Was it intimidating to work with Pat after the succession of great bassists that he’d already worked with?

‘Mmm, not really. The only thing that could have freaked me was Pat’s relationship with Jaco. Not only because he played with Jaco, but he REALLY played with Jaco. Bright Sized Life was one of the best records ever made. The next time I saw Pat after he met Jaco he said, “Oh man, I just heard a bass player that is going to change music. He sounds like John McLaughlin and John Coltrane only better – and on bass!!” – Pat doesn’t say stuff like that lightly!

‘Once I heard Jaco I just said “forget it, I’m not even going to try!” I was one of the few bassists on the planet who loved Pat and Weather Report but didn’t get a fretless and transcribe Jaco’s licks. I’ve never transcribed a bass solo in my life! Hearing Jaco also kept me away from playing fretless. So I thought if I’m going to do anything, I’ll play acoustic bass and I’ll play fretted pop style bass. Playing acoustic bass with Pat gave me a lot of freedom because what I was doing was different to what Mark Egan, Jaco or Charlie Haden had done. That’s my way of being able to sleep at night, otherwise I would have shot myself a long time ago!!’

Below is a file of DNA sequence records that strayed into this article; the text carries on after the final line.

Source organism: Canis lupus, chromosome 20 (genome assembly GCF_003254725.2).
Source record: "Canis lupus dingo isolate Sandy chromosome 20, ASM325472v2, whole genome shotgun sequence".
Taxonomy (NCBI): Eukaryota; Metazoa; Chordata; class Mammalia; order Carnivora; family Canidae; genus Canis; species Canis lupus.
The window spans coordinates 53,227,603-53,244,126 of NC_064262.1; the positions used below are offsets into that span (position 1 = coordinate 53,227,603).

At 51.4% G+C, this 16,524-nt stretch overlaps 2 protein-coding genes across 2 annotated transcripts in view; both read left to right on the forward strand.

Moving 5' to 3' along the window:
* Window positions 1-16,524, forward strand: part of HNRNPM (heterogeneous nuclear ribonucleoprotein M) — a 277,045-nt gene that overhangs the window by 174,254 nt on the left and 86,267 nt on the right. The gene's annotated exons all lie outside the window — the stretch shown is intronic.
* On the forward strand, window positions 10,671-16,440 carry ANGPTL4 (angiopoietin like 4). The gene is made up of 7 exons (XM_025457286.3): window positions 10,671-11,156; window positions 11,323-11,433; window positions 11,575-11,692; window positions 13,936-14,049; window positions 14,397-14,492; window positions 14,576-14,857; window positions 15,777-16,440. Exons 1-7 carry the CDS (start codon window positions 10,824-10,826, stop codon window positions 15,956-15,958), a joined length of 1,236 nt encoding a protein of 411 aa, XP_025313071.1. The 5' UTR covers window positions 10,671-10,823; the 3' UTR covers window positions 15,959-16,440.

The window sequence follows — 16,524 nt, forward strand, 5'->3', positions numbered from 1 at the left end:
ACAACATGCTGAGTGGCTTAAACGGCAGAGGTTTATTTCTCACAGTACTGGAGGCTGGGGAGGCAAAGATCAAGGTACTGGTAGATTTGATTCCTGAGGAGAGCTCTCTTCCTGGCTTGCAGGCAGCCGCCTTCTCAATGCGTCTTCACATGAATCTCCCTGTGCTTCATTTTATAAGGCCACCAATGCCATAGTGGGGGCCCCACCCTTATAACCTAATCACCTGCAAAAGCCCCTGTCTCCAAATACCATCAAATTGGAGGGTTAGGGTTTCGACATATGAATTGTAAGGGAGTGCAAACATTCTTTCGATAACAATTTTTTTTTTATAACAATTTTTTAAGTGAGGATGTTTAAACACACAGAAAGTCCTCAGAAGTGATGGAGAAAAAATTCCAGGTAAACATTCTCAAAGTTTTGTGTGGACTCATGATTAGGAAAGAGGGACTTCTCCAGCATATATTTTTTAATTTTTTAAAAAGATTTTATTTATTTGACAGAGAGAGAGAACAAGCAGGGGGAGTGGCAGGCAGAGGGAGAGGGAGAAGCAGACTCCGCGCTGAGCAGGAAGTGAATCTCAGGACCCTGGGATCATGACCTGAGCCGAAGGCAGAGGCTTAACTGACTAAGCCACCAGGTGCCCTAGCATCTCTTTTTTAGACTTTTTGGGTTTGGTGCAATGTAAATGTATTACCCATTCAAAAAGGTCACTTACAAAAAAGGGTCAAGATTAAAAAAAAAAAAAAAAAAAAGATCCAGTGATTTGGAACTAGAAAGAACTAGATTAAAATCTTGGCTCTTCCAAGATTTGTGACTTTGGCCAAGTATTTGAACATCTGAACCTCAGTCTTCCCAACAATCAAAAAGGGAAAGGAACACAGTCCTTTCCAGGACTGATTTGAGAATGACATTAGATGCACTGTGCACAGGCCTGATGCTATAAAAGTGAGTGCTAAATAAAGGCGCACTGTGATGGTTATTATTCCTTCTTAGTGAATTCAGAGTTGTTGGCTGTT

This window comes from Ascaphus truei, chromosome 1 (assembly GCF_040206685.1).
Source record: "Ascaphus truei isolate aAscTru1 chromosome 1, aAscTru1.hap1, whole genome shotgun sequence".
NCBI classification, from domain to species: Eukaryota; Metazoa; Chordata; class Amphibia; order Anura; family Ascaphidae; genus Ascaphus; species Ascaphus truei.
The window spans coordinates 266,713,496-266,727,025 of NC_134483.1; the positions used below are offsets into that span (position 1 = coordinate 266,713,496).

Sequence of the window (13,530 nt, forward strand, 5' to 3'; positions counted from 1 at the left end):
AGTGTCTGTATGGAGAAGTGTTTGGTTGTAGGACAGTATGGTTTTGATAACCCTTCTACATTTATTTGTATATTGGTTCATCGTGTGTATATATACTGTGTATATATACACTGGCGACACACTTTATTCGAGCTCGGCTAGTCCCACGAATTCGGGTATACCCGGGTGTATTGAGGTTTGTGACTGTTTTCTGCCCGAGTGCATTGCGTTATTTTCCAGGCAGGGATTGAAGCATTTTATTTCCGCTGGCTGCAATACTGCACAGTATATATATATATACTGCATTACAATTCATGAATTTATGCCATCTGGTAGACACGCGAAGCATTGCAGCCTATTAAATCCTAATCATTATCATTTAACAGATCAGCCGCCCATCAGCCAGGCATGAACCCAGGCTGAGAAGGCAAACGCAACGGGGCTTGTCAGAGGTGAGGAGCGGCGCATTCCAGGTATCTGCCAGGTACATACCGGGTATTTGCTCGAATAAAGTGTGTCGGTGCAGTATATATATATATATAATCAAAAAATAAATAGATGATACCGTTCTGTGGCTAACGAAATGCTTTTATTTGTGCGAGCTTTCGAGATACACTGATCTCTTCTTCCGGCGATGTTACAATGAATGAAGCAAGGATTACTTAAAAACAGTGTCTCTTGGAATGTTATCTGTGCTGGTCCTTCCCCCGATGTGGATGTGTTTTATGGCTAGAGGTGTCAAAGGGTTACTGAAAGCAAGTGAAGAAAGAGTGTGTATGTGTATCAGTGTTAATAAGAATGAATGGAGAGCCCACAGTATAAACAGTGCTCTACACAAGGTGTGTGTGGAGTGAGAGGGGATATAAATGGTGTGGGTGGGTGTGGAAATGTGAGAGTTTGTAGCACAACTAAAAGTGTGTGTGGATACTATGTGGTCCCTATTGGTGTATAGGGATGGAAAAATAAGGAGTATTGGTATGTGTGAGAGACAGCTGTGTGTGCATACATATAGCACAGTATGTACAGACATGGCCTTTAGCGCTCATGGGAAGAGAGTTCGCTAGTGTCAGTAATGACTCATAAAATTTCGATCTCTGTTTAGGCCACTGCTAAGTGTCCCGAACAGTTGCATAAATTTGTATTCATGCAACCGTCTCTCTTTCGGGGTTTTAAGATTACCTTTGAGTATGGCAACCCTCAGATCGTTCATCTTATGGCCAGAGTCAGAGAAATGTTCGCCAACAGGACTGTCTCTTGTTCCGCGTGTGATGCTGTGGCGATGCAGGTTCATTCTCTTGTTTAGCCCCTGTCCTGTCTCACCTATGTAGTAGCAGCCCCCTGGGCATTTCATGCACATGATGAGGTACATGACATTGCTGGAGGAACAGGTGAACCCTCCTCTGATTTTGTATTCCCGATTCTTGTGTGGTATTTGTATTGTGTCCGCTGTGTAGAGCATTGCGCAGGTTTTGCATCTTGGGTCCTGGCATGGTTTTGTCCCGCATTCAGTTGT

How did the group develop such a distinctive sound?

‘In the early days of the band, I think we had a feeling that we had to do something different from other bands, so we had a load of do’s and don’ts – don’t do fusion, don’t have a back beat. And then we spent a lot of time avoiding music that may have sounded borrowed. But now we’ve finally got to the place were we can play Happy Birthday and it’ll sound like us. So we can now do a tune like the opening track on Imaginary Day that sounds sorta Chinese, maybe a bit like Gamalan Indonesian music, but it still sounds like us.’

Live, on the standard, ‘How Insensitive’, you take the first solo that I’ve heard you play. Is this a new area for you?